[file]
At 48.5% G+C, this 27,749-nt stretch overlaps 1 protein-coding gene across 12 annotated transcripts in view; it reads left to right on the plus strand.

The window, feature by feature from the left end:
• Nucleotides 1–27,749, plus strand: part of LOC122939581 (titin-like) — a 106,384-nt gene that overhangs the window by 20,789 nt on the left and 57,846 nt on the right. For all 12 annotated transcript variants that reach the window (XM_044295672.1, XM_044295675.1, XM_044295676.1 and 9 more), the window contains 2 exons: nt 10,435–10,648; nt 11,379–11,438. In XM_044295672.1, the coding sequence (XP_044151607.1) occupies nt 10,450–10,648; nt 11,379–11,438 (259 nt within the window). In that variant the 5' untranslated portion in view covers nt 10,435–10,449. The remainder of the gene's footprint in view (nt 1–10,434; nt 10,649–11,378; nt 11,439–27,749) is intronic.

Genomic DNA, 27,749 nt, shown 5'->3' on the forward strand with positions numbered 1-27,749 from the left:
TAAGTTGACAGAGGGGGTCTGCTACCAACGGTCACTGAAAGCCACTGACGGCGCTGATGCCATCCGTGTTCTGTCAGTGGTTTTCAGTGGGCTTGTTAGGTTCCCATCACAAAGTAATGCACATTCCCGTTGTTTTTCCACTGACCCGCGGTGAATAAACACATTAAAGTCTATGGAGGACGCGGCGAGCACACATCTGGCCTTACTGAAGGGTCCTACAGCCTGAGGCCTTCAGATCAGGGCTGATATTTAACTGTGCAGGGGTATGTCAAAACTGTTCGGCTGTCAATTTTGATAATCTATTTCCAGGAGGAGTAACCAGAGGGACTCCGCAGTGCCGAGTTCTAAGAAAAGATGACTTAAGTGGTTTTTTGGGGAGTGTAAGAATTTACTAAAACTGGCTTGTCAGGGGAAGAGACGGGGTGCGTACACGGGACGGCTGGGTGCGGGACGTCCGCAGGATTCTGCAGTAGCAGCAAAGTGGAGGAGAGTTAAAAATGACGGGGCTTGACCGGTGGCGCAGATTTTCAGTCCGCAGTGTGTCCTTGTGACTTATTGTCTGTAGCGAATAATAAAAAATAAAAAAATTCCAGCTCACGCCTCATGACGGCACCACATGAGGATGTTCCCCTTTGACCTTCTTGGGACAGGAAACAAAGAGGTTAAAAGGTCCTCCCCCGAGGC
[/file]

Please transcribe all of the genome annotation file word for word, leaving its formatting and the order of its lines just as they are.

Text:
At 48.5% G+C, this 27,749-nt stretch overlaps 1 protein-coding gene across 12 annotated transcripts in view; it reads left to right on the plus strand.

The window, feature by feature from the left end:
• Nucleotides 1–27,749, plus strand: part of LOC122939581 (titin-like) — a 106,384-nt gene that overhangs the window by 20,789 nt on the left and 57,846 nt on the right. For all 12 annotated transcript variants that reach the window (XM_044295672.1, XM_044295675.1, XM_044295676.1 and 9 more), the window contains 2 exons: nt 10,435–10,648; nt 11,379–11,438. In XM_044295672.1, the coding sequence (XP_044151607.1) occupies nt 10,450–10,648; nt 11,379–11,438 (259 nt within the window). In that variant the 5' untranslated portion in view covers nt 10,435–10,449. The remainder of the gene's footprint in view (nt 1–10,434; nt 10,649–11,378; nt 11,439–27,749) is intronic.

Genomic DNA, 27,749 nt, shown 5'->3' on the forward strand with positions numbered 1-27,749 from the left:
TAAGTTGACAGAGGGGGTCTGCTACCAACGGTCACTGAAAGCCACTGACGGCGCTGATGCCATCCGTGTTCTGTCAGTGGTTTTCAGTGGGCTTGTTAGGTTCCCATCACAAAGTAATGCACATTCCCGTTGTTTTTCCACTGACCCGCGGTGAATAAACACATTAAAGTCTATGGAGGACGCGGCGAGCACACATCTGGCCTTACTGAAGGGTCCTACAGCCTGAGGCCTTCAGATCAGGGCTGATATTTAACTGTGCAGGGGTATGTCAAAACTGTTCGGCTGTCAATTTTGATAATCTATTTCCAGGAGGAGTAACCAGAGGGACTCCGCAGTGCCGAGTTCTAAGAAAAGATGACTTAAGTGGTTTTTTGGGGAGTGTAAGAATTTACTAAAACTGGCTTGTCAGGGGAAGAGACGGGGTGCGTACACGGGACGGCTGGGTGCGGGACGTCCGCAGGATTCTGCAGTAGCAGCAAAGTGGAGGAGAGTTAAAAATGACGGGGCTTGACCGGTGGCGCAGATTTTCAGTCCGCAGTGTGTCCTTGTGACTTATTGTCTGTAGCGAATAATAAAAAATAAAAAAATTCCAGCTCACGCCTCATGACGGCACCACATGAGGATGTTCCCCTTTGACCTTCTTGGGACAGGAAACAAAGAGGTTAAAAGGTCCTCCCCCGAGGC